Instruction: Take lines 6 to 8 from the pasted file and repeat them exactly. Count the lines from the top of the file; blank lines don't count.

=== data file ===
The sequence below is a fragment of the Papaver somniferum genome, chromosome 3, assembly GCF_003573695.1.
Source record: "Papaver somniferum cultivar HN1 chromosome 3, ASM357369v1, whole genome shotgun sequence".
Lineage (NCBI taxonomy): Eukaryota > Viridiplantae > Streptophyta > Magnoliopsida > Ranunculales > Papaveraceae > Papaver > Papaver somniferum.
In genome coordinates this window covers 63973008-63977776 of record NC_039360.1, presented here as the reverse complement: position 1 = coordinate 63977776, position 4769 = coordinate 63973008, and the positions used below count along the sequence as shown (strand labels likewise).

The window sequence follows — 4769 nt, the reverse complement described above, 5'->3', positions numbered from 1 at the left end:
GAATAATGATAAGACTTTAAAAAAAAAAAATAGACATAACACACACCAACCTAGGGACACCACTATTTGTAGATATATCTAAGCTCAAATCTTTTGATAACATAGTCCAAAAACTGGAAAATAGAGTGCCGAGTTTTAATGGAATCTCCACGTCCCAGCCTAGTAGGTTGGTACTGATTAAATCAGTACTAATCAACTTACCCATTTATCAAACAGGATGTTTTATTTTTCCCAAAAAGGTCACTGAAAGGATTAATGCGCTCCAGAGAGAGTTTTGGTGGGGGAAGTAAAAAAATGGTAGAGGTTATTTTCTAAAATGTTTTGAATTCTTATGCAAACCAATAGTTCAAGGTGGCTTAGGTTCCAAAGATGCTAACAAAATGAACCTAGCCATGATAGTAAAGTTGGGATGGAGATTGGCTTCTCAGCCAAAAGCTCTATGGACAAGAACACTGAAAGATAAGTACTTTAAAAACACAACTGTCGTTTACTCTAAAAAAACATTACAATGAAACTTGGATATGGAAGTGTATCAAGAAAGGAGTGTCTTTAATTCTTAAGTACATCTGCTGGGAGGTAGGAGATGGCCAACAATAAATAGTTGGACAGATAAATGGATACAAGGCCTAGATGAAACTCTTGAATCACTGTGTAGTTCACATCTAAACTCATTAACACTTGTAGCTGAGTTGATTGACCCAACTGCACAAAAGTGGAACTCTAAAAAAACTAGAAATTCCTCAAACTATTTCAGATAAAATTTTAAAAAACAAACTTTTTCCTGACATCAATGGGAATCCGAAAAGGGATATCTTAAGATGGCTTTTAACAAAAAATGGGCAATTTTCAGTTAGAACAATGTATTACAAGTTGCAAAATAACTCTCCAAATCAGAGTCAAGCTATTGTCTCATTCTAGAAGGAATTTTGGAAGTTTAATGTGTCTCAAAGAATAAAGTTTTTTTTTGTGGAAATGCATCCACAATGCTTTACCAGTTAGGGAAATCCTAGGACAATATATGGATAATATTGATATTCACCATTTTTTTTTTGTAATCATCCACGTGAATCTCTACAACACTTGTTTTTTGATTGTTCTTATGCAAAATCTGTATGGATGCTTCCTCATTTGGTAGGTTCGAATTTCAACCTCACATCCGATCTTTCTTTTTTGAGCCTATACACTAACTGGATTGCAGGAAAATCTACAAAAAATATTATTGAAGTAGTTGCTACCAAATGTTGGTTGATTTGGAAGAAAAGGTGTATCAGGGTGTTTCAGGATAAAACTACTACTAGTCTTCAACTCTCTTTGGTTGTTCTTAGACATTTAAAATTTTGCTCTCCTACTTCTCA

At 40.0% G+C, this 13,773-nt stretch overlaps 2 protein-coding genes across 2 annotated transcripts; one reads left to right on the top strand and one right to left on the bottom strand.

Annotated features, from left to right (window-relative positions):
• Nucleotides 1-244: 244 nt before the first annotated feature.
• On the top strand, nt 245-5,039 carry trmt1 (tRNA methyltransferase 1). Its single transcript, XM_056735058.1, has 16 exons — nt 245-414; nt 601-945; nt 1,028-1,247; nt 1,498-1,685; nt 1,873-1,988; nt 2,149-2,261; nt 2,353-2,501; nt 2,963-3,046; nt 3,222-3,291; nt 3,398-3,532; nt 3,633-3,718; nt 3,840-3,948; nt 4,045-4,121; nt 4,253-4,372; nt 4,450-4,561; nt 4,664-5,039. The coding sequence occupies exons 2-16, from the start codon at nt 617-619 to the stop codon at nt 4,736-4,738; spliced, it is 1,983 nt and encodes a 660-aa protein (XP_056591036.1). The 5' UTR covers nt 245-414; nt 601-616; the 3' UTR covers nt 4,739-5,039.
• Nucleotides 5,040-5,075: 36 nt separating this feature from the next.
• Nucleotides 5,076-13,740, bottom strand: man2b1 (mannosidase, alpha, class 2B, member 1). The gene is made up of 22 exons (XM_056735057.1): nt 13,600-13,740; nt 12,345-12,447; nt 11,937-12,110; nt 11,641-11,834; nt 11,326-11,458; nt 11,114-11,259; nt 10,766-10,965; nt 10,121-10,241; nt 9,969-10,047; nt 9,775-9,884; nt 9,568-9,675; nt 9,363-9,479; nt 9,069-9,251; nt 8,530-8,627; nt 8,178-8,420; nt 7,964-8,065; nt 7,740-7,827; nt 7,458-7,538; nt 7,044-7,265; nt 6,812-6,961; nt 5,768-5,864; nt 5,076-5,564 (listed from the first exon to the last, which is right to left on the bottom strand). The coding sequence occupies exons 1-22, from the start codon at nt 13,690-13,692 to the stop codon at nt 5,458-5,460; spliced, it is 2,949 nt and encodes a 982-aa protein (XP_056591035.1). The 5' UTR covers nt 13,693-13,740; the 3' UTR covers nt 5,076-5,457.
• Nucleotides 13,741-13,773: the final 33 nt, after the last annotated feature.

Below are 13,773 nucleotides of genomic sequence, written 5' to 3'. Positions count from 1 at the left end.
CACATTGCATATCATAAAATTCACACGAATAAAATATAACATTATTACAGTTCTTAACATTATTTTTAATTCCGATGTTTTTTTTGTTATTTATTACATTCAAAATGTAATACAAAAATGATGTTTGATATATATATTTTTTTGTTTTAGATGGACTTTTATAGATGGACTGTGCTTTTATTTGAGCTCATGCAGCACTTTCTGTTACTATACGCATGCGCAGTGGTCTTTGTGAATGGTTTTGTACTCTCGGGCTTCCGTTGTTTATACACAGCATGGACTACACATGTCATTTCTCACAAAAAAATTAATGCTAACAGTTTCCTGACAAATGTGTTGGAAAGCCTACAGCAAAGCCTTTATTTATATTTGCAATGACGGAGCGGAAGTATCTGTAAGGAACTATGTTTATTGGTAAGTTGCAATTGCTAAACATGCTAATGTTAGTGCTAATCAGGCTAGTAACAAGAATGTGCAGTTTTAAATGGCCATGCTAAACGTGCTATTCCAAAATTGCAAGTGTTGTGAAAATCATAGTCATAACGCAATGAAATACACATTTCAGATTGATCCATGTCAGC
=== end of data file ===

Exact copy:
GAATAATGATAAGACTTTAAAAAAAAAAAATAGACATAACACACACCAACCTAGGGACACCACTATTTGTAGATATATCTAAGCTCAAATCTTTTGATAACATAGTCCAAAAACTGGAAAATAGAGTGCCGAGTTTTAATGGAATCTCCACGTCCCAGCCTAGTAGGTTGGTACTGATTAAATCAGTACTAATCAACTTACCCATTTATCAAACAGGATGTTTTATTTTTCCCAAAAAGGTCACTGAAAGGATTAATGCGCTCCAGAGAGAGTTTTGGTGGGGGAAGTAAAAAAATGGTAGAGGTTATTTTCTAAAATGTTTTGAATTCTTATGCAAACCAATAGTTCAAGGTGGCTTAGGTTCCAAAGATGCTAACAAAATGAACCTAGCCATGATAGTAAAGTTGGGATGGAGATTGGCTTCTCAGCCAAAAGCTCTATGGACAAGAACACTGAAAGATAAGTACTTTAAAAACACAACTGTCGTTTACTCTAAAAAAACATTACAATGAAACTTGGATATGGAAGTGTATCAAGAAAGGAGTGTCTTTAATTCTTAAGTACATCTGCTGGGAGGTAGGAGATGGCCAACAATAAATAGTTGGACAGATAAATGGATACAAGGCCTAGATGAAACTCTTGAATCACTGTGTAGTTCACATCTAAACTCATTAACACTTGTAGCTGAGTTGATTGACCCAACTGCACAAAAGTGGAACTCTAAAAAAACTAGAAATTCCTCAAACTATTTCAGATAAAATTTTAAAAAACAAACTTTTTCCTGACATCAATGGGAATCCGAAAAGGGATATCTTAAGATGGCTTTTAACAAAAAATGGGCAATTTTCAGTTAGAACAATGTATTACAAGTTGCAAAATAACTCTCCAAATCAGAGTCAAGCTATTGTCTCATTCTAGAAGGAATTTTGGAAGTTTAATGTGTCTCAAAGAATAAAGTTTTTTTTTGTGGAAATGCATCCACAATGCTTTACCAGTTAGGGAAATCCTAGGACAATATATGGATAATATTGATATTCACCATTTTTTTTTTGTAATCATCCACGTGAATCTCTACAACACTTGTTTTTTGATTGTTCTTATGCAAAATCTGTATGGATGCTTCCTCATTTGGTAGGTTCGAATTTCAACCTCACATCCGATCTTTCTTTTTTGAGCCTATACACTAACTGGATTGCAGGAAAATCTACAAAAAATATTATTGAAGTAGTTGCTACCAAATGTTGGTTGATTTGGAAGAAAAGGTGTATCAGGGTGTTTCAGGATAAAACTACTACTAGTCTTCAACTCTCTTTGGTTGTTCTTAGACATTTAAAATTTTGCTCTCCTACTTCTCA

At 40.0% G+C, this 13,773-nt stretch overlaps 2 protein-coding genes across 2 annotated transcripts; one reads left to right on the top strand and one right to left on the bottom strand.

Annotated features, from left to right (window-relative positions):